Some of you have been asking how my trip was, here's a summarised summary.
I'd chosen to trek to Everest Base Camp before I'd even finished trekking back from Kilimanjaro. And I'd decided on that before I even completed the Inca Trail. I don't know where this obsession with altitude and walking came from, I like to challenge myself (sometimes I wish I wouldn't) but give me a marathon and I'd give it straight back to you! Give me a mountain, and I'll climb it.
Having booked this late last year, my friends and I had planned exactly what we needed, been walking, cycling, swimming, gymming and pilates-ing as much as possible to ensure we were going to get there. After arriving in Kathmandu and joining the tour, we actually spent the first 2 days sitting in the domestic airport terminal. The weather at Lukla airport (the airport you fly to to commence the trek) (the most dangerous airport in the world), was to cloudy, snowy, windy, for us to fly! Having given up so much time and money to do this, nothing was going to stop us getting there. On day 3, we flew... to the wrong airport because the wind had picked up again! Finally arriving in Lukla late afternoon, we had to trek in the dark to get to our first teahouse. It was cold. It was dark. But we were there! In the Himalayas.
We trekked through lush green woodland areas, we trekked up, and down!, following the river, crossing over suspension bridges, dodging mules, dodging Sherpas carrying 20kg, sleeping in all the clothes you had bought just to stay warm, then unravelling everything cause you're hot and need the loo at 3am! The landscape changed, as did the weather. Getting fresher during the day, but still hot as the sun beat down on us. Only once did we get caught in a snow storm, a magical snowstorm that decorated the Yaks eyelashes and ours!
On April the 2nd, we trekked for 4 hours to Gorak Shep, the final stop before base camp at 5,164m. Arriving at lunch time, I could finally feel the effects of the lack of oxygen. I moved my hand to reach for my coffee..... and then my hand moved. This didn't last too long, but I was keen not to let the head ache kick in. Unfortunately my husband hadn't been feeling so great, he was determined to make it to Base Camp so we just got going. 3 hours later we arrived. Base Camp is exciting if you can see past the piles of rocks. Piles of prayer flags. And amount of people! We were one of the last groups to arrive. Meaning the crowds had cleared and we had it to ourselves. Seeing the tents of those going to the summit was a little mind blowing - nothing makes me want to do that!! Known as the death zone, I'd rather stay in the alive zone! The whole group made it! We took photos, breathed in the thin air, then started back down.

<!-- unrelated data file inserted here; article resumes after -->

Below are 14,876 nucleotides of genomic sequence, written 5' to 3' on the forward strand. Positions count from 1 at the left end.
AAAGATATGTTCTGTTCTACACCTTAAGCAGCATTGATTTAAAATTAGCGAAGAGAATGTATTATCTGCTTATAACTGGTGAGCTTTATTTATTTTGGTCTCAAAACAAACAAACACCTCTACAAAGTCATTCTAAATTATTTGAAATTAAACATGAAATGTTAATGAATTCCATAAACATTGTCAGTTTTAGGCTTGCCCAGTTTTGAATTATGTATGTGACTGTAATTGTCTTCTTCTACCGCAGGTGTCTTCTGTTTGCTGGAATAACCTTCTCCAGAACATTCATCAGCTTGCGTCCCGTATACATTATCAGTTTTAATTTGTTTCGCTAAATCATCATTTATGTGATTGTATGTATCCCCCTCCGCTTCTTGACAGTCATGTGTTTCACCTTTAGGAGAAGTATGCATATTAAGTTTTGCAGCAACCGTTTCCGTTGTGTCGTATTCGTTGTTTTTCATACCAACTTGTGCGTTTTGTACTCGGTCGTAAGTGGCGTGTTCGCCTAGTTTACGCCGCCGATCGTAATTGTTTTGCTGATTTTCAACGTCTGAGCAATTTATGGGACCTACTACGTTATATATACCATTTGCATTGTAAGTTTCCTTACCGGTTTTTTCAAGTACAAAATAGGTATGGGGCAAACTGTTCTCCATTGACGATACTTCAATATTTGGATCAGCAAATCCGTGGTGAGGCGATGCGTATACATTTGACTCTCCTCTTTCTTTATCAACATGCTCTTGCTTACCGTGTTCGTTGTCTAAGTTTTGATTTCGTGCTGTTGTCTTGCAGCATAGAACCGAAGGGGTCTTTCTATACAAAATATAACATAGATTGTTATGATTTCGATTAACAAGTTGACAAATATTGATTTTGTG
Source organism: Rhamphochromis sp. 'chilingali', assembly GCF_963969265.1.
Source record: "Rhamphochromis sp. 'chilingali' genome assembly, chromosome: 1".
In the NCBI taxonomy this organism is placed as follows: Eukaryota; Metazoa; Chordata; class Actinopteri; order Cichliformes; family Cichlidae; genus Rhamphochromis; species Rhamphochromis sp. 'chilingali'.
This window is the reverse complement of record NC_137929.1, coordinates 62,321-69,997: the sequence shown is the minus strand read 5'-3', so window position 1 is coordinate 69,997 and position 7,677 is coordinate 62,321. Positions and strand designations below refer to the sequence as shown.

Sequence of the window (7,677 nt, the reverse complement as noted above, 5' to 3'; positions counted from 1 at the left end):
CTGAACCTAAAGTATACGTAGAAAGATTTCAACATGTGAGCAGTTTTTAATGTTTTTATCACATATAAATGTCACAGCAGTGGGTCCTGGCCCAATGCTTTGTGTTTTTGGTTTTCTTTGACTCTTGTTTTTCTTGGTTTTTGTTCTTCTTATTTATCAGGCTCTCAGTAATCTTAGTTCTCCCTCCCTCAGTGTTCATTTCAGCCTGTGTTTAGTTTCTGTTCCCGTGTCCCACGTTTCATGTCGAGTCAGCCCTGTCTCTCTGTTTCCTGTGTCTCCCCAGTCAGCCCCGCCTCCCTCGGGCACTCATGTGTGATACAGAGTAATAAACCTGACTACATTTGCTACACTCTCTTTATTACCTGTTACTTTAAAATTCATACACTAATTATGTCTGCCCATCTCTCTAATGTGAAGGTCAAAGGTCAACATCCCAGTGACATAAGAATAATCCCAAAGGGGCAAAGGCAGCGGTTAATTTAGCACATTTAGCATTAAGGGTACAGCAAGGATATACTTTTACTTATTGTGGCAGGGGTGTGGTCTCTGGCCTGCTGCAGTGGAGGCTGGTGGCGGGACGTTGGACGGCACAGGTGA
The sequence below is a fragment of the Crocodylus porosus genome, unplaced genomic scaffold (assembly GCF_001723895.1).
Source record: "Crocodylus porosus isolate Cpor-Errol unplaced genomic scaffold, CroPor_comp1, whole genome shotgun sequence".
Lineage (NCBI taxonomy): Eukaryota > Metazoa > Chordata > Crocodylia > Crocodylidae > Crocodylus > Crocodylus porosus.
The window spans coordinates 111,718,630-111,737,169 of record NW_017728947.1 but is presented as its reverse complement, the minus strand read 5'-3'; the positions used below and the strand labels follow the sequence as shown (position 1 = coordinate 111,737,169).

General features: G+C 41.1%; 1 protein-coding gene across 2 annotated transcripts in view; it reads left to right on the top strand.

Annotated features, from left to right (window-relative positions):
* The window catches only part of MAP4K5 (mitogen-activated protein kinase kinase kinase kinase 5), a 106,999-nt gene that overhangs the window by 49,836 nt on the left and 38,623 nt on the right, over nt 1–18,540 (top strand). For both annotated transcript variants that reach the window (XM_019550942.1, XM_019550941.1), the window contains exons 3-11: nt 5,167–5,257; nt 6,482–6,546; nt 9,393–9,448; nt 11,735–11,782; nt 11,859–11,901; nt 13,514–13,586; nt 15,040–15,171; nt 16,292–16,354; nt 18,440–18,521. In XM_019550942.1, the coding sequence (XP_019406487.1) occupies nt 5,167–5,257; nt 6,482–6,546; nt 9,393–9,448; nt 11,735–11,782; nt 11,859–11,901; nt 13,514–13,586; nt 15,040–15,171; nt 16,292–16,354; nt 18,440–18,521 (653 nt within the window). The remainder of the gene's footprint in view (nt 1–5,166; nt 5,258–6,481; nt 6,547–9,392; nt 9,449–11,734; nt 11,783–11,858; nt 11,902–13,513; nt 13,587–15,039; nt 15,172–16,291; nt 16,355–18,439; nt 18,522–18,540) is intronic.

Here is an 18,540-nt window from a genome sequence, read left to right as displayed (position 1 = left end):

Once back at Gorak Shep the guide informed us that my husband and a friend of ours needed to walk lower to sleep over night due to low oxygen levels. We set off (reluctantly due to exhaustion) and trekked into the night to get back to where we had started that day. The next morning we walked lower, where myself and my husband were informed we'd be flown off the mountain by helicopter due to his low oxygen levels, and luckily the insurance we had! At first I felt I was going to miss out. But having lost two days at the start of our trip to the airport meant doubling up on the days back down. Next thing we know we're in the helicopter looking down on the mountains winging our way back to a Kathmandu airport.
I'm grateful that my husband is ok, that the helicopter's made it back safely, that our insurance was the best we could get and that we made it to Base Camp!!!! Now those two things are off the bucket list (mountain climb AND helicopter ride) my only worry is.... what on Earth is the next challenge!